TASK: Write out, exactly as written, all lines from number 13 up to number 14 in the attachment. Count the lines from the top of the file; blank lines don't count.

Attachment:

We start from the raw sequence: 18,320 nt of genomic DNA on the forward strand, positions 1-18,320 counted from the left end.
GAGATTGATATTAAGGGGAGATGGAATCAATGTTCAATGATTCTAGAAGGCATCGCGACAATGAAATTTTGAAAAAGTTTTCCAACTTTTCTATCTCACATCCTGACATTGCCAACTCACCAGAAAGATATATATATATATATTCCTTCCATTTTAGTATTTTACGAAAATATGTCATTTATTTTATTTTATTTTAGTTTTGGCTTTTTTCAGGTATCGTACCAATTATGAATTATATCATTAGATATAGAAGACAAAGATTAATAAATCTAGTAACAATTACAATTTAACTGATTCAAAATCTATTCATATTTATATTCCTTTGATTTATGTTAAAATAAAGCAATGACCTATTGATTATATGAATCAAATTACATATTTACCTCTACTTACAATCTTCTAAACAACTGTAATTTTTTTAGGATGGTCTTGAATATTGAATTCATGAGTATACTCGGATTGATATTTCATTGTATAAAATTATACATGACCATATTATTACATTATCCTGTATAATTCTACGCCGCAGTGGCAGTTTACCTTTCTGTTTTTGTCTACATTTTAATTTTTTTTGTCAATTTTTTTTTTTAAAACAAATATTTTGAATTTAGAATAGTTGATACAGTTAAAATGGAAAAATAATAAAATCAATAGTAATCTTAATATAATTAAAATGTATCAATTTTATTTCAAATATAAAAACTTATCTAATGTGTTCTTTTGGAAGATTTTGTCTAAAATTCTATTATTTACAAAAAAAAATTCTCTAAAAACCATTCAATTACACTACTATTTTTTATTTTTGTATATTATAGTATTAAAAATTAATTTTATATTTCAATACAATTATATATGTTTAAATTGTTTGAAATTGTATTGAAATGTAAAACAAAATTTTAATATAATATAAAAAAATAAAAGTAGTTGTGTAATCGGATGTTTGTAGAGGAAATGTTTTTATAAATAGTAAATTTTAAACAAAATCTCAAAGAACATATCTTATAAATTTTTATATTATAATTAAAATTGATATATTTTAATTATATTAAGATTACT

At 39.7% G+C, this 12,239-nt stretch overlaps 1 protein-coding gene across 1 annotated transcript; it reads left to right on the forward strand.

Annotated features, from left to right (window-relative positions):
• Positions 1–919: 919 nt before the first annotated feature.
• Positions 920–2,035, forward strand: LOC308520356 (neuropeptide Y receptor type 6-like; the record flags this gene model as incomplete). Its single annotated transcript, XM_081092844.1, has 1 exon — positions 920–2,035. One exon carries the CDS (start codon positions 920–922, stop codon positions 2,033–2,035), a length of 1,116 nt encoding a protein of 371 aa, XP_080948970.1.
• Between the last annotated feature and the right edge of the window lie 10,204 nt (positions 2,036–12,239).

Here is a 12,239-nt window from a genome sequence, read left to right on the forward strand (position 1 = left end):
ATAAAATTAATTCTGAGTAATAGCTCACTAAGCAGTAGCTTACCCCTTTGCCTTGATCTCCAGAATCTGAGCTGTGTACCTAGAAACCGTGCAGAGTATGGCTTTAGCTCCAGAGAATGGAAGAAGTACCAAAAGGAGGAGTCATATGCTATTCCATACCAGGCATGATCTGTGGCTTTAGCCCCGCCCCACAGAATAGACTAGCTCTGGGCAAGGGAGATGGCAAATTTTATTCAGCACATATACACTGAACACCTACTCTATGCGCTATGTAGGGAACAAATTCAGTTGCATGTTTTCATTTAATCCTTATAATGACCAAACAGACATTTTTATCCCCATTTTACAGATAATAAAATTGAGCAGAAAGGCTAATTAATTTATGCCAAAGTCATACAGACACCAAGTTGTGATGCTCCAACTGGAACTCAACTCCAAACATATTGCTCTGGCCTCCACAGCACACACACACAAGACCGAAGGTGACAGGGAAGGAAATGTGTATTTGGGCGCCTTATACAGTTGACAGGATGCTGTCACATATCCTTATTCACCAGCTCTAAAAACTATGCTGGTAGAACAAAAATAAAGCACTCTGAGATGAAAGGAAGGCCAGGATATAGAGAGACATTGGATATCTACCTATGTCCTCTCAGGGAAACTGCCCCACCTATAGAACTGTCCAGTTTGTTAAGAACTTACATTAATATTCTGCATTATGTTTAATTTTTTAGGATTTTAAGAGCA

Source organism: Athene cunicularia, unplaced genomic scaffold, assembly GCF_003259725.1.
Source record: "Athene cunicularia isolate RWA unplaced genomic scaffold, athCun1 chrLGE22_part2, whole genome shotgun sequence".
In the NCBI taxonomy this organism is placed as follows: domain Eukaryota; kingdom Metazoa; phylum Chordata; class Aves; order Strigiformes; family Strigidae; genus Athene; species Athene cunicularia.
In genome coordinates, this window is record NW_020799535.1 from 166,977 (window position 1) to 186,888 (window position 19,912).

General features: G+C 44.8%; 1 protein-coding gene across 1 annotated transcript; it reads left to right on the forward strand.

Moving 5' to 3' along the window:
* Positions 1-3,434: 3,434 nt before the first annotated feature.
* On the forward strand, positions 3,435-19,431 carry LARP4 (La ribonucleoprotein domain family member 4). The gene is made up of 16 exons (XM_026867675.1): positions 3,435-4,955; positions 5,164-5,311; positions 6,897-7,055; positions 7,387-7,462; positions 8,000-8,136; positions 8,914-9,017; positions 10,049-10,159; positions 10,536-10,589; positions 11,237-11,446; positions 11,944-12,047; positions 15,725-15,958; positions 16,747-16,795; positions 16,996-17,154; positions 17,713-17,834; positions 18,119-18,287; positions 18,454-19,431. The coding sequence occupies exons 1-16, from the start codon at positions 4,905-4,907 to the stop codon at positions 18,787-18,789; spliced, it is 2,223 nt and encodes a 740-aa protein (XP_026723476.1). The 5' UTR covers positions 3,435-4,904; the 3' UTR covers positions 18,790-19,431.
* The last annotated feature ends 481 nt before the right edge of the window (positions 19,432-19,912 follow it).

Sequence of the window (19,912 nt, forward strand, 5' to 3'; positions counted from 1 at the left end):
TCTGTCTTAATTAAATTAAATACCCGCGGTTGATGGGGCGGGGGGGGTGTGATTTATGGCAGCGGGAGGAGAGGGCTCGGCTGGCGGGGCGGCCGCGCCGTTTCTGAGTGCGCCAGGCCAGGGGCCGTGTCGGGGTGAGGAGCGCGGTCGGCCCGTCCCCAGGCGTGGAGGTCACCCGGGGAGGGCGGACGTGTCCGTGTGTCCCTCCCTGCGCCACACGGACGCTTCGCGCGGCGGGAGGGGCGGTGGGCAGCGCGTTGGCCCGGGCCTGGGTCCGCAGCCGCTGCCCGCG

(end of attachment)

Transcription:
In genome coordinates, this window is record NW_020799535.1 from 166,977 (window position 1) to 186,888 (window position 19,912).

General features: G+C 44.8%; 1 protein-coding gene across 1 annotated transcript; it reads left to right on the forward strand.